Mainland Chinese tourists shop for jewelry in Taipei (Image: Xinhua)
With Taiwan set to lift restrictions on individual mainland Chinese tourists within the first half of this year, small business owners and tour operators are expecting these notoriously free-spending travelers to bring record profits. As Jing Daily has previously noted, the gradual loosening of visa restrictions over the past several years has seen the number of mainland Chinese tourists visiting Taiwan surpass the Japanese, despite restrictions limiting mainland Chinese arrivals to tour groups. (Though this remains the preferred travel method of most Chinese tourists.) In all, 1.16 million mainland Chinese visited Taiwan in 2010, most of them from Guangdong, Zhejiang and Jiangsu, but with the announcement that Taiwan will soon roll out a pilot program to allow individual tourists from top-tier cities like Beijing and Shanghai, that number is expected to increase to over 2 million this year.
Taiwan's iconic landmark, the Taipei 101, has benefited from the surge of mainland Chinese visitors. Thanks to their tourism dollars, the world's second tallest skyscraper turned a profit for the first time since it was built in 2004.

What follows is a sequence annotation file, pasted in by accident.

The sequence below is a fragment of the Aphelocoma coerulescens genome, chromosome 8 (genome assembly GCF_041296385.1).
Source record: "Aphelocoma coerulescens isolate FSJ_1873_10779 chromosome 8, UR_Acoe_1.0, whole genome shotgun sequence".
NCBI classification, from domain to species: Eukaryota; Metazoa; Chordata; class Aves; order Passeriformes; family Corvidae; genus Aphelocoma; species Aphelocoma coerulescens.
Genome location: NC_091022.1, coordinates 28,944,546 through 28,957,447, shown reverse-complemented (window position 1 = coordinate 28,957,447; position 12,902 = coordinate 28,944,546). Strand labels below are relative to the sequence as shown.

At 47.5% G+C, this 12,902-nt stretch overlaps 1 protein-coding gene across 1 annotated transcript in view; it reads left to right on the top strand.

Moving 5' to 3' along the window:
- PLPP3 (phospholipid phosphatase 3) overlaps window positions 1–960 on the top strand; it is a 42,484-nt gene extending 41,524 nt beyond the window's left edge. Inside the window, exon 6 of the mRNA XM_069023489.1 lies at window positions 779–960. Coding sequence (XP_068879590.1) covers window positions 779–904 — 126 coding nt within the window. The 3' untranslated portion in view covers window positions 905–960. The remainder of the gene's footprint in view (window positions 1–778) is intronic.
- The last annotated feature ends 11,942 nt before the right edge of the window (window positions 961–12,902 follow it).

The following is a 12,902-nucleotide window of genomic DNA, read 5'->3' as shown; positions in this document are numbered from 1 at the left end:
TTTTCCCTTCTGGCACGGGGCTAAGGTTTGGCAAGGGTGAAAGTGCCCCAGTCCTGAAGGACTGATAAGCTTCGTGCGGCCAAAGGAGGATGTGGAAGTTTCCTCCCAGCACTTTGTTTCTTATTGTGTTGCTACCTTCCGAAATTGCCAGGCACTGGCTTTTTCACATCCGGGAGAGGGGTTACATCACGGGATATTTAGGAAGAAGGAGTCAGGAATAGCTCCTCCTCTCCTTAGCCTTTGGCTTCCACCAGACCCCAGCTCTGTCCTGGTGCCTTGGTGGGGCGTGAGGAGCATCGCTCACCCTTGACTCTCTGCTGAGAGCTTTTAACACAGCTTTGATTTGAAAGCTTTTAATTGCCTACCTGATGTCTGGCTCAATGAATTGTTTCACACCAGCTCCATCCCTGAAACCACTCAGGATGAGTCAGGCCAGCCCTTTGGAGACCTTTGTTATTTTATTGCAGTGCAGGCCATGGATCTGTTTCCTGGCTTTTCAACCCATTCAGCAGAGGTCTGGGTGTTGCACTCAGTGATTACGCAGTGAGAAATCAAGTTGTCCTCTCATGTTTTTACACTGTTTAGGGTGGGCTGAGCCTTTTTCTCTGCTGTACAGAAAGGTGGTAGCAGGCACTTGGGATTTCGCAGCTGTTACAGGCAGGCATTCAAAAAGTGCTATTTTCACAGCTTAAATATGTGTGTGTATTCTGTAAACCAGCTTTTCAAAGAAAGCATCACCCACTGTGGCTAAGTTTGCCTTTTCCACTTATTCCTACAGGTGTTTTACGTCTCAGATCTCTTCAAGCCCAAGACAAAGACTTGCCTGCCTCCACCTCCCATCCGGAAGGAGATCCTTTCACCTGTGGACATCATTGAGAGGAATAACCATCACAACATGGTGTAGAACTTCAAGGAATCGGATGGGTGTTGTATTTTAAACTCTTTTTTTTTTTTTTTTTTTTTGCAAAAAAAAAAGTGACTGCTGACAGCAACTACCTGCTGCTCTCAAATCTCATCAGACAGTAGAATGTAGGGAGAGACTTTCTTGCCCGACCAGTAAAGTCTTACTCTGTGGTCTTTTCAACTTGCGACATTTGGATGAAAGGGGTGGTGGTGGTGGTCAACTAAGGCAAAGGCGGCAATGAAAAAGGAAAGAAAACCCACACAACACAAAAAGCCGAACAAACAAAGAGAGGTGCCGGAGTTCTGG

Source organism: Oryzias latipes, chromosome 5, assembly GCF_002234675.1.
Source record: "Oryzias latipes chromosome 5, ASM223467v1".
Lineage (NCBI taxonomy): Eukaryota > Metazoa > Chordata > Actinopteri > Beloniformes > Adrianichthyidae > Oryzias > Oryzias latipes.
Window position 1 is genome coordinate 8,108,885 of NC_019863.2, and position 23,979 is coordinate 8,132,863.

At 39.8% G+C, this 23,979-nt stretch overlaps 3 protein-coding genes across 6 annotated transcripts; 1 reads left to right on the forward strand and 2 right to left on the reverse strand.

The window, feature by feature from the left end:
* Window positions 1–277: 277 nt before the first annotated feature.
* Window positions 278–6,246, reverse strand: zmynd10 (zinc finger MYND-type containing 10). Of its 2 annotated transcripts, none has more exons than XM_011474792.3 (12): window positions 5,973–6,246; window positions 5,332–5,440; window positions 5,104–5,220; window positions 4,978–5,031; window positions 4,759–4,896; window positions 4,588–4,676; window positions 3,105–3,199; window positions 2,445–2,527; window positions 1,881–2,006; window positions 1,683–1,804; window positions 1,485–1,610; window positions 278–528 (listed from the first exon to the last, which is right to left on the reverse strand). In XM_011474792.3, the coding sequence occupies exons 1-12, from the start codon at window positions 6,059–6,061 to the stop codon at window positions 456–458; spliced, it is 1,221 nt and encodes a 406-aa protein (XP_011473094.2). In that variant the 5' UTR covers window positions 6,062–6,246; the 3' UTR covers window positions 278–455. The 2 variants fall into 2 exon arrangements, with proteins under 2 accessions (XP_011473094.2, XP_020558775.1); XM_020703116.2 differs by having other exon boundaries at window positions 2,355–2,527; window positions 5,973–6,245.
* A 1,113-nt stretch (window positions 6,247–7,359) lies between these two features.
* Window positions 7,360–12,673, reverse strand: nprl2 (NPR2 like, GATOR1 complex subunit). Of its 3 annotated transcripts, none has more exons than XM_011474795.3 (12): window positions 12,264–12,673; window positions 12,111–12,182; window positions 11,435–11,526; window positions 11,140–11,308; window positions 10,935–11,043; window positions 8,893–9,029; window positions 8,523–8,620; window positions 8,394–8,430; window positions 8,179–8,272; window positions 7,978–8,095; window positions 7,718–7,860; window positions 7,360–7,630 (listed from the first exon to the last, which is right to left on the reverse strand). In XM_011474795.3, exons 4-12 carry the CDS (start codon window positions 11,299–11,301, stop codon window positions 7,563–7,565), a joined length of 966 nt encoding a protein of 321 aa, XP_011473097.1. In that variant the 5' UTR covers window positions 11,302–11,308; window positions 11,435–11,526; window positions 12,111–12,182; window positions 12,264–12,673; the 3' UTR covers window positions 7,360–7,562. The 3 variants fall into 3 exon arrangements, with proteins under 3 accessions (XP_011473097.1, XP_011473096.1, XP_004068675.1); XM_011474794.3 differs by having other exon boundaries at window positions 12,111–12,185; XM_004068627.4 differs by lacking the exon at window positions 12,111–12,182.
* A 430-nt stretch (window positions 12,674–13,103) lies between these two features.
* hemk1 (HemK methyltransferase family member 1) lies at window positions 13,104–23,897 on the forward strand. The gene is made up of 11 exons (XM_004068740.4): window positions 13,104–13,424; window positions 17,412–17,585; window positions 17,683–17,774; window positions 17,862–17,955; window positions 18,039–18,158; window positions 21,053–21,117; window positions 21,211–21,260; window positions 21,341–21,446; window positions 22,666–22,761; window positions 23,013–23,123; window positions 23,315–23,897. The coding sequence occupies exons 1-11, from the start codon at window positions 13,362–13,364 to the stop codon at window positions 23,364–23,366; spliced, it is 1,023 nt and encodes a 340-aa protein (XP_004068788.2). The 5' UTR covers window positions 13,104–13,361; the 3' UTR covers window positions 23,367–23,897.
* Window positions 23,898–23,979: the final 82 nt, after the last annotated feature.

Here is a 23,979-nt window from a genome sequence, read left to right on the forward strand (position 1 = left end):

Other major tourist attractions have also seen strong growth since Taiwan allowed guided tours for mainland Chinese two-and-a-half-years ago.
So far, nearly two million Chinese have visited Taiwan and brought in US$3 billion.
With the number of mainland Chinese tourists expected to surge, retailers in Taipei are gearing up for a summer rush. Like their counterparts in Hong Kong, this is especially true for luxury retailers. Last year we saw the Chinese luxury watch retailer Hengdeli go so far as to purchase a 534 square meter property on Taipei’s Zhongxiao East Road, a popular shopping destination for tourists, in anticipation of hordes of mainland Chinese visitors. And boutique hotels expect a boom of their own, or at least enough of one to offset the much lower number of Japanese tourists expected in Taiwan this year. Small business owners, too, expect something of a bumper year. As Chang Wan Ling, owner of Taipei Leechi Bakery, told Channel News Asia, "Allowing Chinese individual travellers to visit Taiwan will help bring more business for us. I expect our sales to go up by 20 to 30 per cent."
Economically, the well-documented spending power of mainland Chinese tourists could translate to a sizable boost for Taiwan, with some analysts forecasting that spending by mainland Chinese tourist-shoppers could eventually account for up to eight percent of Taiwan's GDP.